Self-Oriented Versus Socially Prescribed Perfectionism: Effects on Work Engagement and Exhaustion

German researchers Emily Kleszewski and Kathleen Otto conducted a study to understand the effects of different forms of perfectionism on employee well-being. To design their research, they relied on a combination of the literature on perfectionism and the Self-Determination Theory (SDT) to investigate this. It turned out that different forms of perfectionism have different effects on our well-being at work.

Two dimensions of perfectionism

Perfectionism is considered in this study as a two-dimensional phenomenon, namely self-oriented perfectionism (SOP) and socially prescribed perfectionism (SPP). SOP is the pursuit of high personal standards, while SPP is characterized by external pressures to be flawless. Both forms of perfectionism have different effects on employee well-being, largely determined by the satisfaction or lack of satisfaction of the three basic psychological needs: autonomy, competence, and relatedness.

Design of the study

The researchers collected data through an online survey of full-time and part-time employees in Germany. They did this in two rounds, three months apart. The employees completed questionnaires about perfectionism, satisfaction of needs and well-being. For example, the researchers investigated the relationship between perfectionism, the satisfaction of basic needs and well-being in the workplace.

The first survey (T1) involved 328 employees, while the second measurement moment (T2) involved 138 employees. Using path analysis, the researchers examined the relationships between the various variables.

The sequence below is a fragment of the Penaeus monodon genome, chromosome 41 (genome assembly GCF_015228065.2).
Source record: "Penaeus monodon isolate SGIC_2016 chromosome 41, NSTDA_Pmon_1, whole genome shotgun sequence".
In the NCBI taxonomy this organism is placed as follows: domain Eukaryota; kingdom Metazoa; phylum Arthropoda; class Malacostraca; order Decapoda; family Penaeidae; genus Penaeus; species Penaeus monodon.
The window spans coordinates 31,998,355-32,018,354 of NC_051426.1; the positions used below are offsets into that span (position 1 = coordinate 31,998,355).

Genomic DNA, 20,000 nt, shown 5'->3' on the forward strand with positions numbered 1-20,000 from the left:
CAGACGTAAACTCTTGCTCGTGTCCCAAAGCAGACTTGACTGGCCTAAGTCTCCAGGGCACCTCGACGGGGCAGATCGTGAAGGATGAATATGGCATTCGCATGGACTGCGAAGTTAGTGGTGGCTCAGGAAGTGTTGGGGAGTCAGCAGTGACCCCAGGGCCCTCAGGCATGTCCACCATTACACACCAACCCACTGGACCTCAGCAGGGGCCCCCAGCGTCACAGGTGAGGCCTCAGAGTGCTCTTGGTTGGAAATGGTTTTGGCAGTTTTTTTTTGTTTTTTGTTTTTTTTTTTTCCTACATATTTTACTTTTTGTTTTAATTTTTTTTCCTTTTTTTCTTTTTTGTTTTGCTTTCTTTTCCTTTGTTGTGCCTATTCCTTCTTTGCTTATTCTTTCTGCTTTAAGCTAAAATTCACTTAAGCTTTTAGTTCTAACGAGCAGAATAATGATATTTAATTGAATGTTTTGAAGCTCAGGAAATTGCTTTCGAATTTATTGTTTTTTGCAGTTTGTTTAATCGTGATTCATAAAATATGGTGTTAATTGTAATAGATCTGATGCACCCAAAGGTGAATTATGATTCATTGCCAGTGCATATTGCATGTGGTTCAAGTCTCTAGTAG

Results: The Impact of Perfectionism

The figure below shows the results of the path analysis:

The results show that Self-Oriented Perfectionism and Socially Prescribed Perfectionism have different effects on the satisfaction of basic needs, which in turn influences work engagement, exhaustion and job satisfaction.

  • Socially prescribed perfectionism -> lower autonomy satisfaction -> lower work involvement.
  • Socially prescribed perfectionism -> lower connectedness satisfaction -> more exhaustion.
  • Self-oriented perfectionism -> higher competence satisfaction

No significant effects of self-oriented perfectionism were found on job involvement, job satisfaction and exhaustion.

Implications: Perfectionism and Basic Needs

This research shows the relationships between perfectionism, satisfaction of basic needs and well-being at work. It also shows that different types of perfectionism have different effects. Socially prescribed perfectionism hinders the satisfaction of basic needs, reduces work involvement and increases the likelihood of exhaustion. These negative outcomes were not found for self-oriented perfectionism. A positive relationship with competence satisfaction was even found.


The interesting thing about this study, in my opinion, is that your reason for your perfectionism influences how its effects are. If this has to do with external pressure, the risk of damage is much greater than when it has to do with internal pressure.

► I personally think it is wise to let go of perfectionism. Perfection does not exist and is therefore an unattainable goal. I would like to suggest two alternatives for consideration: Excellencism and Optimalism.